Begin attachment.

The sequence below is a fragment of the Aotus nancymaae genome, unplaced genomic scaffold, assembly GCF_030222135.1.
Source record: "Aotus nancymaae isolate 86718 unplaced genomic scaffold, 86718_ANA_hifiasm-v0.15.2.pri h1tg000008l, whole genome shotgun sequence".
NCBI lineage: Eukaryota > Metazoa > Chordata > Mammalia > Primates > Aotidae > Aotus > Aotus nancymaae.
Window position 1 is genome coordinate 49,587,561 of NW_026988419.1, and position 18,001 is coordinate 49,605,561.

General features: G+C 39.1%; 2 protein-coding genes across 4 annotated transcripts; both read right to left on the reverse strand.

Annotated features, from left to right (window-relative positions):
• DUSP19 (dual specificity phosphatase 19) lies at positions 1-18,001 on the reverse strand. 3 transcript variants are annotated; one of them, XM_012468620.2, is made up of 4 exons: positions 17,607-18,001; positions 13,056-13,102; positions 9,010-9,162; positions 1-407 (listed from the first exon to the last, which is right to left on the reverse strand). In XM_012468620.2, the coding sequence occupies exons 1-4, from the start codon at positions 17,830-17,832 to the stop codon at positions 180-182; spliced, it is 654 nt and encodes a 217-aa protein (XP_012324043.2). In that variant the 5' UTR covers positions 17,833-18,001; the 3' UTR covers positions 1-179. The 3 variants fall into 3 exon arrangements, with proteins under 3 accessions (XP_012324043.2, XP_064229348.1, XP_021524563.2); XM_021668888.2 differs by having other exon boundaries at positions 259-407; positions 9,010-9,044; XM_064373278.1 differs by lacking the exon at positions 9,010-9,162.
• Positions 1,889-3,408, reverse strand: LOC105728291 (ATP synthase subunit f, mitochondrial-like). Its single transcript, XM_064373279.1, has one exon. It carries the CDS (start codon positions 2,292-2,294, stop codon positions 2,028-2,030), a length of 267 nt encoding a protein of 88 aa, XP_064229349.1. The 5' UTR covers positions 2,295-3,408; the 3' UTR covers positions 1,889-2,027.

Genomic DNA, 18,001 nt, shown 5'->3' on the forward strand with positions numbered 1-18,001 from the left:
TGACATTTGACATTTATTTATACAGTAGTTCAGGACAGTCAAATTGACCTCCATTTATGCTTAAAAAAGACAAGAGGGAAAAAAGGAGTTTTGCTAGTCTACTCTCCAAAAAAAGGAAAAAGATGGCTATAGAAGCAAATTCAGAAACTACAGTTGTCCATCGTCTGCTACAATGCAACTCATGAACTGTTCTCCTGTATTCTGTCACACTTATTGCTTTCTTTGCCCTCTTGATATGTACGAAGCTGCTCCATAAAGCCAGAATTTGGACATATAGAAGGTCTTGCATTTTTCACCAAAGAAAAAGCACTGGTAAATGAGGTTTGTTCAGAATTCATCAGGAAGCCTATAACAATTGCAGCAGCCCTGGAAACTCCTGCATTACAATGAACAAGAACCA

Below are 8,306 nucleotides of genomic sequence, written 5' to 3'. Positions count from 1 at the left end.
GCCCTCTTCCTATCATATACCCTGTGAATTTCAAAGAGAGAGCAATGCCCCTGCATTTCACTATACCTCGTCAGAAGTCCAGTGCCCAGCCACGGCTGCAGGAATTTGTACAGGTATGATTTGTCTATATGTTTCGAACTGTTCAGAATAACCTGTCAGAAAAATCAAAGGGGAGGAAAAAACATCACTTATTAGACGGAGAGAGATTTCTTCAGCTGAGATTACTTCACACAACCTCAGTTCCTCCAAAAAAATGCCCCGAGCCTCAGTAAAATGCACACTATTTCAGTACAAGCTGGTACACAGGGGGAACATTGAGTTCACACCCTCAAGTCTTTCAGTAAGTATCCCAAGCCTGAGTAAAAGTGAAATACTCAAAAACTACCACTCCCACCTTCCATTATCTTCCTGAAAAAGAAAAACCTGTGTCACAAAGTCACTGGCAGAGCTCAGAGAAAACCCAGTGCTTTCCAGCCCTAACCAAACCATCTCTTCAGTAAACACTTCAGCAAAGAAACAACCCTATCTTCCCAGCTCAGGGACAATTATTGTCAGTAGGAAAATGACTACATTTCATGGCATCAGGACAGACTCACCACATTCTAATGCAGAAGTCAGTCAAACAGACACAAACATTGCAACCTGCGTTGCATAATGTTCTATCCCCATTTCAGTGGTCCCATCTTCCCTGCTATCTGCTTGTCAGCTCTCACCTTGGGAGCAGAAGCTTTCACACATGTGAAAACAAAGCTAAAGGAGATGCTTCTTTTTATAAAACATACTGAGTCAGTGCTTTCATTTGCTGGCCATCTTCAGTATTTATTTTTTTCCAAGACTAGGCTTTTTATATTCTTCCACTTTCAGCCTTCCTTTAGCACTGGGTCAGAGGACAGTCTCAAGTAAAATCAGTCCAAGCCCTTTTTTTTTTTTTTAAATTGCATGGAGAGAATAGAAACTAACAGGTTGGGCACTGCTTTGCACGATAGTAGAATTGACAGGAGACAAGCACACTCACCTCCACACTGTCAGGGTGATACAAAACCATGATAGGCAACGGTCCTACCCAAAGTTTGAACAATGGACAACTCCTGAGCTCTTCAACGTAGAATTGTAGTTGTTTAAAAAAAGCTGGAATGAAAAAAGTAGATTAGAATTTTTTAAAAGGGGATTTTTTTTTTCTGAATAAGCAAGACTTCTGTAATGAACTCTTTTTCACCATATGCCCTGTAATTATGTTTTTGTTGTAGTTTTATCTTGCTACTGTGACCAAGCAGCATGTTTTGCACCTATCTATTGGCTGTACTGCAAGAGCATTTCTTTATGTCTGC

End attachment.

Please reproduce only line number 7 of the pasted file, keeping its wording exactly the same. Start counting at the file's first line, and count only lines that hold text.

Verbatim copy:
• DUSP19 (dual specificity phosphatase 19) lies at positions 1-18,001 on the reverse strand. 3 transcript variants are annotated; one of them, XM_012468620.2, is made up of 4 exons: positions 17,607-18,001; positions 13,056-13,102; positions 9,010-9,162; positions 1-407 (listed from the first exon to the last, which is right to left on the reverse strand). In XM_012468620.2, the coding sequence occupies exons 1-4, from the start codon at positions 17,830-17,832 to the stop codon at positions 180-182; spliced, it is 654 nt and encodes a 217-aa protein (XP_012324043.2). In that variant the 5' UTR covers positions 17,833-18,001; the 3' UTR covers positions 1-179. The 3 variants fall into 3 exon arrangements, with proteins under 3 accessions (XP_012324043.2, XP_064229348.1, XP_021524563.2); XM_021668888.2 differs by having other exon boundaries at positions 259-407; positions 9,010-9,044; XM_064373278.1 differs by lacking the exon at positions 9,010-9,162.